Personal data on 17,000 current and former employees of pharmaceutical giant Pfizer have been exposed by a member of staff who installed unauthorised file-sharing software on a company laptop.
The data on 15,700 staff has already been accessed and copied by an unknown number of people on a peer-to-peer network, the company said in a letter sent to affected employees. The exposed information included social security numbers.
Pfizer was not available for comment. But copies of the letter were posted on several websites, including Pharmalot, a blog covering the pharmaceutical industry.
The incident has prompted an investigation by the attorney general in the US state of Connecticut, where 305 of the affected Pfizer staff live. Attorney general Richard Blumenthal asked Pfizer to provide details on the data protection measures in place before the breach, when the company discovered the breach and how it responded.
Blumenthal's letter also asked Pfizer to describe how it was able to make a distinction between data that was actually compromised and data that might only potentially have been accessed. He gave Pfizer until 22 June to respond.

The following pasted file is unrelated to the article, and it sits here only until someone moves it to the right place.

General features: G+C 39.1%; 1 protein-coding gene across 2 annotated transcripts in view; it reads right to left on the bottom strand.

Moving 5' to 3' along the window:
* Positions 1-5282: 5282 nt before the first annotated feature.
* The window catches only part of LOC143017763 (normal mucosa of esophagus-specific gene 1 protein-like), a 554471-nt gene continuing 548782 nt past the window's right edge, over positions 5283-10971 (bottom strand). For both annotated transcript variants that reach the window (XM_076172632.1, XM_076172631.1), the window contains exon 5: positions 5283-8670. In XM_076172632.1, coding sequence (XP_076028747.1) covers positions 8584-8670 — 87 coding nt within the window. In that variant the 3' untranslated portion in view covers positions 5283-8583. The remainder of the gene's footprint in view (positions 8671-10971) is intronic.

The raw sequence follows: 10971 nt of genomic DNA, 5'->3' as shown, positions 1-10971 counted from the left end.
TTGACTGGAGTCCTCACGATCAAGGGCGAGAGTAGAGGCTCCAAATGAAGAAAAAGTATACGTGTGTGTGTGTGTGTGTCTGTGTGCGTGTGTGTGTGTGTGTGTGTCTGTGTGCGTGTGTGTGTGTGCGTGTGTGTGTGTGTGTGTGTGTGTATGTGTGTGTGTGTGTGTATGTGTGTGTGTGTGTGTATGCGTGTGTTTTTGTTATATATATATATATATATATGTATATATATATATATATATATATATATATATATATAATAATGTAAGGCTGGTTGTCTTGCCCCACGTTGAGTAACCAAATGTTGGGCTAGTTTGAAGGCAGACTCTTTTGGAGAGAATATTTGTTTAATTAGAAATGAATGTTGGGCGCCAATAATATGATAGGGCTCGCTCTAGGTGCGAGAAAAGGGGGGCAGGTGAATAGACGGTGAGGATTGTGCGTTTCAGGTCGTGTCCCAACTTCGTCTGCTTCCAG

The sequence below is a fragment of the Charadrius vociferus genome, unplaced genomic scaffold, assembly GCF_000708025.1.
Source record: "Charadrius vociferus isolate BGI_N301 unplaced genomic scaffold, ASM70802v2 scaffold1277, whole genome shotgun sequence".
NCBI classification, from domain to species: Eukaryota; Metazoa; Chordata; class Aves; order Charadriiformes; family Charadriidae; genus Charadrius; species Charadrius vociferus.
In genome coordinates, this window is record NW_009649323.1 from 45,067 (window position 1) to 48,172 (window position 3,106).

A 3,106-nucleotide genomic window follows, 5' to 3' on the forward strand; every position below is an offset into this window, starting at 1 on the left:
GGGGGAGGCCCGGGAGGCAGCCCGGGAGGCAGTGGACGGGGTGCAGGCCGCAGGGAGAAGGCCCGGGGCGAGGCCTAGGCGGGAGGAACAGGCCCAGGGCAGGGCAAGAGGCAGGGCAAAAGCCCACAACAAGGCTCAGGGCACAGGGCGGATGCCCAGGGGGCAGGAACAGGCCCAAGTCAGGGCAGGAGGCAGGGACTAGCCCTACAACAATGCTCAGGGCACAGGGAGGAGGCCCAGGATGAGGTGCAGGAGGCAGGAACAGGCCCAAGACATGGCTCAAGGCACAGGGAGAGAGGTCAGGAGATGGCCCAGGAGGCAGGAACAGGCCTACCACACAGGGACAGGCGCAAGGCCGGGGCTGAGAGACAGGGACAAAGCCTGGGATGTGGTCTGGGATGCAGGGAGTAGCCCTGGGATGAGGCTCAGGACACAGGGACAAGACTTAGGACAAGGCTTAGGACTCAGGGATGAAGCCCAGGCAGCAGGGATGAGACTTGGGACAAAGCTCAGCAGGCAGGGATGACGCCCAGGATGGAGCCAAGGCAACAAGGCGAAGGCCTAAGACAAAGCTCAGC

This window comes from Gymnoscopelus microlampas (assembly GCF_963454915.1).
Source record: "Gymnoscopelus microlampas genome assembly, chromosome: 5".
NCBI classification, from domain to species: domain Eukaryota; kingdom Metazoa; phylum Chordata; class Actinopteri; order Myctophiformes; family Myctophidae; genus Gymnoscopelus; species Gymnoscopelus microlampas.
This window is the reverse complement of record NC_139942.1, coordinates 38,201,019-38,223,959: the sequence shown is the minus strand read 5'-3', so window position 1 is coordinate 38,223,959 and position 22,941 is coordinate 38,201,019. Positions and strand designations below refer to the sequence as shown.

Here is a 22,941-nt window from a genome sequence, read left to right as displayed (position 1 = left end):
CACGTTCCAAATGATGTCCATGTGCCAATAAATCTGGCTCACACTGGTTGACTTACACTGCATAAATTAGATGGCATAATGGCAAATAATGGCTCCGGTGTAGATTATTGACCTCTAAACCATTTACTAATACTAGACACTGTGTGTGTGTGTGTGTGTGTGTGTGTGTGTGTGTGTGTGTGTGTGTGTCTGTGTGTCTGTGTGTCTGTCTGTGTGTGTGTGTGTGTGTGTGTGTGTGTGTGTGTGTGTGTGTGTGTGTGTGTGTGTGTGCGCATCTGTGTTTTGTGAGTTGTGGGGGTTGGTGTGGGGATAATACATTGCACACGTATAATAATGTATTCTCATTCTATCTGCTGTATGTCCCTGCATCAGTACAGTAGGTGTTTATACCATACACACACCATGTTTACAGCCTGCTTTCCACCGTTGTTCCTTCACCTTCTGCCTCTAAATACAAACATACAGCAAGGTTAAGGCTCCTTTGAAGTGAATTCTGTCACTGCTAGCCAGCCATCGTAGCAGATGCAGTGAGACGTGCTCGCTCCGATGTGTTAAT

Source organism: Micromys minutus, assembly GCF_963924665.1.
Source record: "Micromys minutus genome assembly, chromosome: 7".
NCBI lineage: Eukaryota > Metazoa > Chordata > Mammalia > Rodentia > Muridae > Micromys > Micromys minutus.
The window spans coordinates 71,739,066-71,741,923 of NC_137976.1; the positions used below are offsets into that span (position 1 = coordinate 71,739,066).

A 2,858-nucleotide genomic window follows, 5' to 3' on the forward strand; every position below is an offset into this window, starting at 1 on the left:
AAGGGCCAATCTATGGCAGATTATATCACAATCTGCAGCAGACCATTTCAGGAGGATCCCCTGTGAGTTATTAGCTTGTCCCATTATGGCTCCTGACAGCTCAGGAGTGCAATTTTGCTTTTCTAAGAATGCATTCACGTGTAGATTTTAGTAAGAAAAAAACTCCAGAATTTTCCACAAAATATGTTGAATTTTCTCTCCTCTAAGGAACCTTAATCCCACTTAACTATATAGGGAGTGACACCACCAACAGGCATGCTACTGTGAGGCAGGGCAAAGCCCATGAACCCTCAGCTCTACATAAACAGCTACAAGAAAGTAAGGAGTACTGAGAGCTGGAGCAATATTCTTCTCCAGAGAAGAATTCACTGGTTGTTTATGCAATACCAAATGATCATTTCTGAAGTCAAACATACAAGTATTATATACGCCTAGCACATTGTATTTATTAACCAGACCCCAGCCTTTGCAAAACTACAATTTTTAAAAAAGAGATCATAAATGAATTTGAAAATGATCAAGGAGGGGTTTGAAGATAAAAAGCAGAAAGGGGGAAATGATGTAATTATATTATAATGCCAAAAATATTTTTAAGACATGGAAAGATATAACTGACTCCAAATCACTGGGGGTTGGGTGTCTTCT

The 1 June letter sent by Pfizer to its staff, which was signed by the company’s general counsel, Lisa Goldman, did not mention how Pfizer discovered the breach. But as soon as it did, the company recovered the laptop from the employee and the file-sharing software was disabled, she said.
No other data was compromised because the system was being used to access the internet from outside Pfizer's own network.
Pfizer has signed up for a support and protection package from credit reporting agency Experian for all affected staff, Goldman said. The packages include a year's free credit monitoring and a $25,000 (£12,500) insurance policy covering costs that individuals might incur as a result of the breach, Goldman noted.=